In Gualala, state of Santa Bárbara, the homes of the young men Alexander Trejo and Leonel Arturo Enamorado, leaders of the Organización Democrática Popular de Gualala, have been raided today without a judicial order by the Policía Nacional Preventiva and of investigation who have intimidated and threatened their families; their homes are watched. This action has obliged more than 20 young men of the youth group to depart their community. (Complete note is below) [Continues here]
Part 3 of Whom the gods would destroy is up.
Radio Globo is down. Channel 36 is down. The El Libertador journalists are in hiding. Tiempo is trimming its coverage (or is simply unable to get reporters out to what is going on) so that the coup doesn’t shut it down. El Progreso is playing bouncy music; no news, since they aren’t genuinely a national radio station. This is the free press under which free and fair elections are being held.
Tamar Sharabi, with NarcoNews, snagged a memo showing that the head of the civil service ordered all employees without exception to attend the closing event of the Liberal Party.
Tiempo does snarkily say that Honduras will be the only country to have three presidents: the one elected today, the one in the Brazilian embassy, and the one imposed by the military.
Radio Progreso is memorializing martyrs of Latin America and of the coup.
According to Amnesty, the shooting at the military roadblock hospitalized Angel Salgado with a head wound. Salgado crashed into a woman, who was also shot.
I was wrong about which borders got closed yesterday. According to ChinaView, it was Nicaragua and El Salvador. Guatemala’s apparently remained open.
Red Comal and the campesino training center ECOSOL,an NGO working with marketing farming goods started by Trinidad Sanchez and Mary Mc Cann when they were with AFSC was raided this afternoon by over 50 soldiers, some of them hooded. Although Red Comal had condemned the coup and has been part of the resistance in Siguatepeque, it has always been pacifist in true Quaker fashion. The military is accusing them of harboring guerrilleros, storing arms and of having a printing press printing anti-election propaganda. This could not be further from the truth. The military has smashed down doors, taken computers and even money. If this is the way the regime is going to conduct elections, God help us.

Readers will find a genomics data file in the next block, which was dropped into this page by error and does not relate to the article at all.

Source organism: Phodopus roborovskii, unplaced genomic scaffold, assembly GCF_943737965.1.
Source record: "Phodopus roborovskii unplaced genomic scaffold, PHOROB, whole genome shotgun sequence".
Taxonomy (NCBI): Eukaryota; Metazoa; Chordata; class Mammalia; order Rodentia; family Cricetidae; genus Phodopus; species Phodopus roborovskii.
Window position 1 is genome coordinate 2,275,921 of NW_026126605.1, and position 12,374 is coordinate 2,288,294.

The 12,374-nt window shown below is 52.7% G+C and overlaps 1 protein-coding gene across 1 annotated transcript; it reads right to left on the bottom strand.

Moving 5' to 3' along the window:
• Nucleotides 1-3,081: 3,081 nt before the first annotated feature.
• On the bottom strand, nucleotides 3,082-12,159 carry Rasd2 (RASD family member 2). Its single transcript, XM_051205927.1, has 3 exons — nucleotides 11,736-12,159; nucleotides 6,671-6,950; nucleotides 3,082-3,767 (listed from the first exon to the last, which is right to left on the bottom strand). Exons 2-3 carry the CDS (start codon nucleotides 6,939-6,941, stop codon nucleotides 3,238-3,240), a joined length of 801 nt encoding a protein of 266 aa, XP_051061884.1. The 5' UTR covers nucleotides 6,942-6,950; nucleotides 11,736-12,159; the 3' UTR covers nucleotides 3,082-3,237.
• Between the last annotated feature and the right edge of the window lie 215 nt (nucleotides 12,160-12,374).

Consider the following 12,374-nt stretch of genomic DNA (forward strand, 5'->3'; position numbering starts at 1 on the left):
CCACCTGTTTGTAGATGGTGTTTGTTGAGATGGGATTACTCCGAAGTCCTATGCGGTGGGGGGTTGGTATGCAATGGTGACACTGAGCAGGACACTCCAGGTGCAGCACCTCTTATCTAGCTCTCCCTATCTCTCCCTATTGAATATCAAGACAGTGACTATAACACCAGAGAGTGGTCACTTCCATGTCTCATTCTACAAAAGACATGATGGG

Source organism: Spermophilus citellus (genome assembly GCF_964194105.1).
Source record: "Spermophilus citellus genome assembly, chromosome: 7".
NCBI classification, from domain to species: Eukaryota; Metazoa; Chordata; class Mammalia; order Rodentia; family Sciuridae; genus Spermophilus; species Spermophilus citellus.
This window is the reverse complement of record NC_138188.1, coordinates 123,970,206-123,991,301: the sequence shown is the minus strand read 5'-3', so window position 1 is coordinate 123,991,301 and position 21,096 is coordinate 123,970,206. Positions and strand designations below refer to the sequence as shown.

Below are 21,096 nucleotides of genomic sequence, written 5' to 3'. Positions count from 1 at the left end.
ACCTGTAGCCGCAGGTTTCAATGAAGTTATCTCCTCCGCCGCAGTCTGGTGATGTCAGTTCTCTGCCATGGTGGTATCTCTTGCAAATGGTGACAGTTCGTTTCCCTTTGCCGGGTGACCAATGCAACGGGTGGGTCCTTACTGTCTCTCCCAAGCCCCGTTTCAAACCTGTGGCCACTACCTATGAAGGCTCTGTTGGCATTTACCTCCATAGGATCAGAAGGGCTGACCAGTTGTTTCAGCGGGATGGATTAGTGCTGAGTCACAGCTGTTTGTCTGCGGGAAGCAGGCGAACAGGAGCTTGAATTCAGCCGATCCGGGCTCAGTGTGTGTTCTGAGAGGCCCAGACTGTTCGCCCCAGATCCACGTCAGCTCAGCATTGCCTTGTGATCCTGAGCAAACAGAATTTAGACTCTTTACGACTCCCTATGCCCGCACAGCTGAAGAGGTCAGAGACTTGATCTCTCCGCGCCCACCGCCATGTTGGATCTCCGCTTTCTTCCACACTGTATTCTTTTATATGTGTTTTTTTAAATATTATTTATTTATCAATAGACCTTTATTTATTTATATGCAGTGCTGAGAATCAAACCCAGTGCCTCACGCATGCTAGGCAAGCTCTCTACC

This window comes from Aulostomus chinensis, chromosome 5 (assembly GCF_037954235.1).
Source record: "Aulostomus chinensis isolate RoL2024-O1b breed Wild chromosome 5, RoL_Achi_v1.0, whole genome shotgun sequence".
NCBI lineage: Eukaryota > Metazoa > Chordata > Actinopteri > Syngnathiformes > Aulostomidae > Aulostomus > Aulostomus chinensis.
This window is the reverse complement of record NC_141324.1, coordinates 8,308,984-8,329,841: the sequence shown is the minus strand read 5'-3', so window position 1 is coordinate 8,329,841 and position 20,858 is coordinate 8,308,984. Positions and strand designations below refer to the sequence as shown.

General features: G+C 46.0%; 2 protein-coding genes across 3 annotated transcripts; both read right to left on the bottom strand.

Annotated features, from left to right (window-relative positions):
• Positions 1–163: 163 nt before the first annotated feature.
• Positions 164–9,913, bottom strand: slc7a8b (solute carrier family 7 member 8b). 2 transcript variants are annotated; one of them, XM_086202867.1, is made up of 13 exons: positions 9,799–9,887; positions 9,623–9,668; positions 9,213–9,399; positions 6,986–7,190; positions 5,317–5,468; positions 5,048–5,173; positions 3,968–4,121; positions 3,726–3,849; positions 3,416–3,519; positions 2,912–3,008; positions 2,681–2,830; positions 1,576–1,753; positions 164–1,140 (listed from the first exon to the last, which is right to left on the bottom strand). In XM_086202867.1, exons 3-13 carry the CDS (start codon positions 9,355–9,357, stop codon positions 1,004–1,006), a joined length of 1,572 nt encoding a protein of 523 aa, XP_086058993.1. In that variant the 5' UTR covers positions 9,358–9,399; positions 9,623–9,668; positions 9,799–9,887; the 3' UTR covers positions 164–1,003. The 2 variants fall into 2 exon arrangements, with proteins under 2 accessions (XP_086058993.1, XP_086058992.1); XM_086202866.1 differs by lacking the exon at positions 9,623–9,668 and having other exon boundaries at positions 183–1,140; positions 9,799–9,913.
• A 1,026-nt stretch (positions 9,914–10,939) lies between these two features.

At Adrienne’s, Oscar says:
The fight to come will be prolonged, just as the crisis will be profound. The government put in place next January will have three alternatives: a new military coup with a barefaced repression that will make these five months look like child’s play; ungovernability leading to its overthrow by the people; and a National Constituent Assembly to establish a new social pact that will bring calm to national political life.
Via Adrienne, Jeremy Kryt has an article at In These Times.
Also via Adrienne, on The Real News, Jesse Freeston has a video piece. Watch it here. The key points reinforce what Oscar said, that the dictatorship has been gathering names in order to conduct a repression once the international community’s eyes are turned away. Gladis Espinado, a teacher, was murdered. The Army has deputized thousands of “reservists,” which is only permitted during times of war.
Amazingly, George Vickers of George Soros’s Open Society has a piece on Foreign Policy:
This election is taking place in a political environment contaminated by repression, violence, and fear. If the U.S. government recognizes the vote, it will grant the de facto regime led by former parliamentary head Roberto Micheletti a legitimacy it does not deserve; it will needlessly lengthen a crisis that is hurting Honduras, its people, and its prospects for real democracy; and it will harm the U.S. image in the region. Most importantly, there is an alternative to this “see no evil” strategy.
TeleSur is carrying a lot of Honduras coverage. The resistance spokespeople are saying that most resistance leaders are in hiding. “Camisas blancas” are going door to door demanding to know whether people have voted, and to see their fingers to make sure they have been marked and threatening them with prosecution. There are home invasions, arrests, helicopters buzzing Tegucigalpa, and other repressive measures. I tried to jot down the incidents but only got a couple: home invasion Francisco Morazan Professor Flores. Home invasion Santa Barbara two youths seized, 20 youths fled the community and no one knows where they are. The Pedregal, a Mr. Barbales captured? killed? Home invasion 2:30 AM a Mr. Gutierrez. A UD man is talking about non-voting. A Demonstration in front of the US embassy. Adriana Sivori
Sorry, the comment form is closed at this time.